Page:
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Lindsay Mitchell

Lindsay Mitchell

MSD ups efforts to detect sole parent benefit abuse


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We all know plenty of people pulling a sole parent benefit have partners. Anecdotal evidence aside, there are two data sources pointing to this.

One is the Growing up in NZ study (which I wrote about here but it gets quite complicated.) On the face of it, the level of sole parent benefit dependence does not marry up with the number of sole parent households when analysing the data from this longitudinal study following around 7,000 children from Auckland and the Waikato born in 2009/10.

The second is more straight forward. Simon Chapple and Jonathon Boston reveal it in a passage from Child Poverty in New Zealand:

“Work undertaken at the Department of Labour and based on matching Household Labour Force Survey (HLFS) and administrative welfare records indicated, firstly, that in 2011 about 10 per cent of people whose welfare records showed that they were receiving an unemployment benefit reported to the HLFS that they were actually in full-time employment (i.e., working at least thirty hours a week), and hence were ineligible for the benefit; secondly, that more than one-third of people on an unemployment benefit self-reported as not actively seeking work – and one in five expressed no intention to seek work in the coming year; and, thirdly, that about 10 per cent of people whose welfare records showed that they were receiving a DPB reported being partnered or living as married.”

(After a Ministry of Business, Innovation and Employment refusal to release the paper to me, the matter currently sits with the Ombudsman).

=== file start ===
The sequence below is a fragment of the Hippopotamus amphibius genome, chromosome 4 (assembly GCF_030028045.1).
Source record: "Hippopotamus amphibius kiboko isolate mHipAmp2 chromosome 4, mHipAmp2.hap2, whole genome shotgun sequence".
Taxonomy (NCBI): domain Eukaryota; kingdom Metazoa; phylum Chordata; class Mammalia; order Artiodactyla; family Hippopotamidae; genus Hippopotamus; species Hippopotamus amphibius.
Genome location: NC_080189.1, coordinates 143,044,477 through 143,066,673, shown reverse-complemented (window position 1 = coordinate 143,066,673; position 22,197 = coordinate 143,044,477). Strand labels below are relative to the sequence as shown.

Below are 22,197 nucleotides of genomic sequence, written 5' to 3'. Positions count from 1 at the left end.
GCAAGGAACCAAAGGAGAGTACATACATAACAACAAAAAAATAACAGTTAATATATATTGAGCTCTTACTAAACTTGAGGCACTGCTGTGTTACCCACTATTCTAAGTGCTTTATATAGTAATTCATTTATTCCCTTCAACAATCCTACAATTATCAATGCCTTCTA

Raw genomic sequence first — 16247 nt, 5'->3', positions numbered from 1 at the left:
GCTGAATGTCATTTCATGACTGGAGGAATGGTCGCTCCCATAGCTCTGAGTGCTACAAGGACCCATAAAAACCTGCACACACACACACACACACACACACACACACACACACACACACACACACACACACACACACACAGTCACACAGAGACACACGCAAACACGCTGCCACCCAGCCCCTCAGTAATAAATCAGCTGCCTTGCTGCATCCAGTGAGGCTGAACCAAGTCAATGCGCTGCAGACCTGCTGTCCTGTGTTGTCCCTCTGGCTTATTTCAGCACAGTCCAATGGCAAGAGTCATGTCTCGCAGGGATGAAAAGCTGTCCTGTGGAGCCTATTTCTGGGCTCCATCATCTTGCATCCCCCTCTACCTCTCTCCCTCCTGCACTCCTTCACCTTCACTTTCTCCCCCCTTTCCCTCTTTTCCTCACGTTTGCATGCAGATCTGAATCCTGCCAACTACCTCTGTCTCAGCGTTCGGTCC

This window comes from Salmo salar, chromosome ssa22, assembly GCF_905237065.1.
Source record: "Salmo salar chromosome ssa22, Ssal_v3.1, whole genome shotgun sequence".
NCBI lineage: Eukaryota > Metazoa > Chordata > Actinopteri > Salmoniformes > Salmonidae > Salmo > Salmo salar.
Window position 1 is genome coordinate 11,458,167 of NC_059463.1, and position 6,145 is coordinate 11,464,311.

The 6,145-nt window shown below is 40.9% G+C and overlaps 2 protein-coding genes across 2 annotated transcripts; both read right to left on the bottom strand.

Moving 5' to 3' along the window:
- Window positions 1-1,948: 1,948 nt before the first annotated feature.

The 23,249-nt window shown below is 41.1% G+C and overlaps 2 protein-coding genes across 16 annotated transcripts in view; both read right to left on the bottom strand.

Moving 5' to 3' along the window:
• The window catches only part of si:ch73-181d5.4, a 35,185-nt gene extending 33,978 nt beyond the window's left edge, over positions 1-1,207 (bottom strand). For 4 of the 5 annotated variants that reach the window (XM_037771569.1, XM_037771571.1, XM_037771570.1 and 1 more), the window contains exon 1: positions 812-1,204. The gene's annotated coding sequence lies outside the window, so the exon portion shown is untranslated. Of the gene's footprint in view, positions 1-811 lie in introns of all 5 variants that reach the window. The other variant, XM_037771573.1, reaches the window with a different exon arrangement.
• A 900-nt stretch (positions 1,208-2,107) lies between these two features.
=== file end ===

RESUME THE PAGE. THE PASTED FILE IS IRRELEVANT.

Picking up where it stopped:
It would seem the Ministry for Social Development is aware of the research.

Back in October I blogged about a trial mentioned in their 2014 Annual Report.

“In February 2014, we started a 12-month trial programme of follow-up interventions with a trial to confirm benefit entitlement of 1,616 Sole Parent

Support clients. This involved letters, phone calls and home visits. The trial will be evaluated to inform a nationwide rollout.”

Following an OIA request to MSD, early in December the Ministry released some data to me conceding a “public interest in this trial”.

The trial applied to sole parent support beneficiaries because this is the only benefit that has relationship status a requirement for eligibility. The participants were those who had been on Sole Parent Support benefit (SPS) for 20 weeks. A national group was selected, and a regional group covering Taranaki, Waikato and Wellington. Naturally a control group (which received no follow-up intervention) was also selected and I am assuming these individuals had also been on SPS for 20 weeks.

Here are the early results. The part of the letter describing the outcomes is included. In a nutshell, those beneficiaries left alone were the most likely to remain on a benefit. When Integrity Services (benefit fraud control) conducted the follow-up interview in the regions, 10.3% were off the benefit 42 days after allocation to the trial; another 1.9% was moved to another benefit (which might indicate a relationship was established and different benefit entitlement applied.)
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The 10.3% is remarkably similar to the findings after matching HLFS data and WINZ records referred to above.

There is every chance the real incidence is higher. I say that because the trial only covered people who had been on SPS for 20 weeks. I suspect the likelihood of having an undeclared partner grows with time rather than decreases but I may be wrong.

Of course, it’d be easy enough to find out by running follow-up interventions regularly across various cohorts. Though note that under the table the Ministry writes, “Results from the Follow-up Intervention trial continue to be analysed to inform decisions about whether engaging Sole Parents at a certain point in time should be rolled into normal business practice.”

Looks like a no-brainer to me.

Two other fraud initiatives referred to in a further document release include ensuring clients understand the definition of a de facto relationship using a brochure and on-line tool; and, in some cases, asking applicants for a third party that can confirm their relationship status (apparently the current Australian approach.)

Finally the document finishes with this:
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Quite. It is not for lifestylers who produce meal ticket children because they can’t be bothered supporting themselves.